Wi-Fi wireless network systems are growing rapidly because they are easily deployed and provide convenient network access to users. Currently the most popularly applied wireless network is standardized by the Institute of Electrical and Electronic Engineers (IEEE) 802.11b/g Wireless Fidelity (Wi-Fi). Wi-Fi wireless Ethernets provide network access to business facilities and public areas without wiring and enable ubiquitous access to networks from mobile devices such as notebook and handheld computers. However, due to the widely reported security weakness of the 802.11 networks, businesses also face tremendous risks associated with the Wi-Fi networks. This article identifies the risks associated with using Wi-Fi networks, introduces available technologies to reduce and control the Wi-Fi network risks, and discusses necessary security policies for organizations when applying wireless technologies. These are also the areas that information technology (IT) auditors should pay attention to when they audit organizations’ Wi-Fi networks. IT auditors can also use this information when they evaluate the reliability, security, and integrity of organizations’ computer systems.
The next generation of the computer network revolution is expected to be “Ethernet Everywhere.” 1 Different versions of Ethernet have been rapidly accepted as the network solutions for all geographical locations and scales. In addition to the common practice of many organizations to apply Ethernets on local area networks (LANs) and backbone networks (BNs), the trend also includes gigabit Ethernets for metropolitan area networks/wide area networks (MANs/WANs) and 802.11 wireless Ethernets (Wi-Fi) for LANs, home office/small office (Ho/So) and public areas known as hotspots. Through the mixture of wired and wireless interconnections, these individual hotspots can be further extended into a MAN/WAN mesh network. Examples include the M-city projects in Taipei by Nortel.2
Wi-Fi networks have become pervasive in recent years because the costs of Wi-Fi access points and network interface cards (NICs) are more affordable for businesses and home users, and the installation of Wi-Fi networks has become as simple as so-called “plug-and-play.” Many businesses have already developed their own wireless LANs (WLANs) based on Wi-Fi technology. Hotspots in public areas also provide Internet accessibility. However, when business users transmit sensitive information (e.g., unencrypted e-mails or remote corporate Intranet access) over an insufficiently secured Wi-Fi connection, the users are exposed to multiple types of information attacks.
It is important to identify the risks businesses are exposed to when applying Wi-Fi networks and understand the available technologies to control and reduce their risks.
Wi-Fi Networks Overview
The most widely used standard for WLANs is the IEEE 802.11b/g, known to many people as Wi-Fi. This standard was developed by the IEEE, which is the largest international professional association and standard-setting organization in the electric and electronic area. Its standard-setting tasks are carried out by many concurrent working groups, such as the 802.11 working group,3 which is responsible for WLANs standard-setting and has been drawing intense attention from the industry. Wi-Fi Alliance4 is a nonprofit group involved in the interoperability of industrial WLAN product vendors. It was established in 1999 and issues product certifications for its members. In January 2003, Wi-Fi Alliance also started the certification of hotspots (known as Wi-Fi zones) to provide 802.11b/g WLANs access in public areas such as hotels and airports.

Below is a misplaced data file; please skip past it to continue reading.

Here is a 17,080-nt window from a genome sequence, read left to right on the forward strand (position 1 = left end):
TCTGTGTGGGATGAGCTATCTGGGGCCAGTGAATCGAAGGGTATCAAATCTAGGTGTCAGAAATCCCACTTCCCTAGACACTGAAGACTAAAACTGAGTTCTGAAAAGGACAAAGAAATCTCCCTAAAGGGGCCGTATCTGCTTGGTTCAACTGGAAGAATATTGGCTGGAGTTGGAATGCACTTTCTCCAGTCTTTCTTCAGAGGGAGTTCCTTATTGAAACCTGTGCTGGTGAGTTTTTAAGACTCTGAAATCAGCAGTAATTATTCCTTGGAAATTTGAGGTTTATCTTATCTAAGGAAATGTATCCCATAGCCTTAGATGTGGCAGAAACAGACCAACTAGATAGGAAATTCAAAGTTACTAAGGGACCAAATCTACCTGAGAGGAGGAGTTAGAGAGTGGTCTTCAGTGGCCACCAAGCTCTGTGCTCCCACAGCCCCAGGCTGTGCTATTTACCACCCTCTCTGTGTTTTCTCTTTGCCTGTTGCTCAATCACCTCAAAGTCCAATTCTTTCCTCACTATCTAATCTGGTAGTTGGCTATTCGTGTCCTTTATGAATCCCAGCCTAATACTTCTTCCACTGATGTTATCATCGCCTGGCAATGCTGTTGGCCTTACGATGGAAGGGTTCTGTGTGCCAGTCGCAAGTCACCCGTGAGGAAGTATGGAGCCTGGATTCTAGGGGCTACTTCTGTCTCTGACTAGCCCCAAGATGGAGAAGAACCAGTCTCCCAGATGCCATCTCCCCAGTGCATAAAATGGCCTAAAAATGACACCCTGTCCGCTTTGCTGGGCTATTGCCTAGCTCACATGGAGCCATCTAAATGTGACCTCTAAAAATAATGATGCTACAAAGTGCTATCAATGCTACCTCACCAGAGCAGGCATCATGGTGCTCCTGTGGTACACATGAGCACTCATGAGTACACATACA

The modulation process converts the digital signals of 1s and 0s into signals of certain frequency ranges known as channels. Then radio spectrum is used to transmit data in WLANs. WLANs were standardized by 802.11b in 1999 and the high-speed extension by 802.11g in 2003. Both networks use radio frequency (RF) channels in the US Federal Communications Commission (FCC) license-free 2.4 GHz Industrial/Scientific/Medical (ISM) band. Until the recent booming of Wi-Fi technology and other similar innovative technologies including WiMax, Mobile-Fi, ZigBee, Ultrawideband and Bluetooth devices, these radio frequencies were used only by microwave ovens, some medical equipment and cellular phones. Wi-Fi networks operate in one of two modes. One is called infrastructure mode, which is a centralized architecture with access point (AP) and Wi-Fi-ready client computers; the other is called ad hoc mode, which is a peer-to-peer architecture with only Wi-Fi-ready client computers. Through the interoperation of the ad hoc and infrastructure modes, as well as the wired and wireless interconnections of wireless routers and access points, a mesh Wi-Fi network can be constructed to cover a MAN/WAN range. Figure 1 illustrates the infrastructure and ad hoc Wi-Fi networks and figure 2 is an example of a Wi-Fi mesh network model. Wi-Fi networks will continue to grow because of their advantages in comparison with the wired networks. One recent survey shows 57 percent of US companies already support 802.11 networks, with an additional 22 percent planning to implement and support this technology in the next 12 months.5
WLANs can save money on expensive cables and wiring processes while providing high mobility and this advantage becomes more significant as the network scale grows larger. The mobility increases the flexibility of obtaining and communicating business information, facilitates information and business processes, and improves management decision making. A study of Intel IT and E-business Group6 shows that an average of 11 minutes’ productivity gain per week will pay for a WLAN and most WLAN users will gain much more productivity.